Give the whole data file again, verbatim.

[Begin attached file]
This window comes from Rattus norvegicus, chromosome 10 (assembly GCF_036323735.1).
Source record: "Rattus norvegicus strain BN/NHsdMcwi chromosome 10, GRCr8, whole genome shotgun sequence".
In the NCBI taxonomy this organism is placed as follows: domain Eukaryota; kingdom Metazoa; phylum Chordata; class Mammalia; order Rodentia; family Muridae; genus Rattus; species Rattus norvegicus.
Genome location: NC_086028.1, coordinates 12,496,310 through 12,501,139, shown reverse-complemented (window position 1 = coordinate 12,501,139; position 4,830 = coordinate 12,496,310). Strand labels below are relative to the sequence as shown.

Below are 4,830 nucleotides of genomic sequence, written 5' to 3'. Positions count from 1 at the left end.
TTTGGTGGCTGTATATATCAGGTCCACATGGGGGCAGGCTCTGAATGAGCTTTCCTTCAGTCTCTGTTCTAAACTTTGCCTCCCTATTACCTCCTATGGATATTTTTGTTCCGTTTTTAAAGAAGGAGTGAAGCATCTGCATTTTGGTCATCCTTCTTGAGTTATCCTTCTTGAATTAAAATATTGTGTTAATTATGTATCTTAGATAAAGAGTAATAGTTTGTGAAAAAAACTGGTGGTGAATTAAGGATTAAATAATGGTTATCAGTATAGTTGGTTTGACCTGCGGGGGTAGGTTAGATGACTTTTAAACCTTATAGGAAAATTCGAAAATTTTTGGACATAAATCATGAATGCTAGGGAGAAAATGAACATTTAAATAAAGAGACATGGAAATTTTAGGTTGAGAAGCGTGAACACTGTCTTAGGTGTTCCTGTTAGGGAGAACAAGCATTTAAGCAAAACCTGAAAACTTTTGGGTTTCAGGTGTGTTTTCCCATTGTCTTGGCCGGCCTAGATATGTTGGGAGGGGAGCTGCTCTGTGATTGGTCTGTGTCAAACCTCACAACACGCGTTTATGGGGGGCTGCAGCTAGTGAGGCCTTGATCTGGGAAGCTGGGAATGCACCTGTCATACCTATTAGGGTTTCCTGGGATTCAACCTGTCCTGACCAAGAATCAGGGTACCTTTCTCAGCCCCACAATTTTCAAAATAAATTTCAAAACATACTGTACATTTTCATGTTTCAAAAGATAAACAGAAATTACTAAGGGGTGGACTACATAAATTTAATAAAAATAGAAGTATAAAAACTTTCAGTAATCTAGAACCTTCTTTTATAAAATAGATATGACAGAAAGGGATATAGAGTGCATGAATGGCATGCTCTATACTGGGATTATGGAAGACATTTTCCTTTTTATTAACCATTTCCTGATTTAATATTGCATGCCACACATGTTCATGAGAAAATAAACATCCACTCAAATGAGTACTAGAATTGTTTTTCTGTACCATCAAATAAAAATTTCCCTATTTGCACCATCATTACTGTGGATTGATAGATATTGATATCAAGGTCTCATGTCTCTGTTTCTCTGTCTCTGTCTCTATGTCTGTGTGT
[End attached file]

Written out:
This window comes from Rattus norvegicus, chromosome 10 (assembly GCF_036323735.1).
Source record: "Rattus norvegicus strain BN/NHsdMcwi chromosome 10, GRCr8, whole genome shotgun sequence".
In the NCBI taxonomy this organism is placed as follows: domain Eukaryota; kingdom Metazoa; phylum Chordata; class Mammalia; order Rodentia; family Muridae; genus Rattus; species Rattus norvegicus.
Genome location: NC_086028.1, coordinates 12,496,310 through 12,501,139, shown reverse-complemented (window position 1 = coordinate 12,501,139; position 4,830 = coordinate 12,496,310). Strand labels below are relative to the sequence as shown.

Below are 4,830 nucleotides of genomic sequence, written 5' to 3'. Positions count from 1 at the left end.
TTTGGTGGCTGTATATATCAGGTCCACATGGGGGCAGGCTCTGAATGAGCTTTCCTTCAGTCTCTGTTCTAAACTTTGCCTCCCTATTACCTCCTATGGATATTTTTGTTCCGTTTTTAAAGAAGGAGTGAAGCATCTGCATTTTGGTCATCCTTCTTGAGTTATCCTTCTTGAATTAAAATATTGTGTTAATTATGTATCTTAGATAAAGAGTAATAGTTTGTGAAAAAAACTGGTGGTGAATTAAGGATTAAATAATGGTTATCAGTATAGTTGGTTTGACCTGCGGGGGTAGGTTAGATGACTTTTAAACCTTATAGGAAAATTCGAAAATTTTTGGACATAAATCATGAATGCTAGGGAGAAAATGAACATTTAAATAAAGAGACATGGAAATTTTAGGTTGAGAAGCGTGAACACTGTCTTAGGTGTTCCTGTTAGGGAGAACAAGCATTTAAGCAAAACCTGAAAACTTTTGGGTTTCAGGTGTGTTTTCCCATTGTCTTGGCCGGCCTAGATATGTTGGGAGGGGAGCTGCTCTGTGATTGGTCTGTGTCAAACCTCACAACACGCGTTTATGGGGGGCTGCAGCTAGTGAGGCCTTGATCTGGGAAGCTGGGAATGCACCTGTCATACCTATTAGGGTTTCCTGGGATTCAACCTGTCCTGACCAAGAATCAGGGTACCTTTCTCAGCCCCACAATTTTCAAAATAAATTTCAAAACATACTGTACATTTTCATGTTTCAAAAGATAAACAGAAATTACTAAGGGGTGGACTACATAAATTTAATAAAAATAGAAGTATAAAAACTTTCAGTAATCTAGAACCTTCTTTTATAAAATAGATATGACAGAAAGGGATATAGAGTGCATGAATGGCATGCTCTATACTGGGATTATGGAAGACATTTTCCTTTTTATTAACCATTTCCTGATTTAATATTGCATGCCACACATGTTCATGAGAAAATAAACATCCACTCAAATGAGTACTAGAATTGTTTTTCTGTACCATCAAATAAAAATTTCCCTATTTGCACCATCATTACTGTGGATTGATAGATATTGATATCAAGGTCTCATGTCTCTGTTTCTCTGTCTCTGTCTCTATGTCTGTGTGT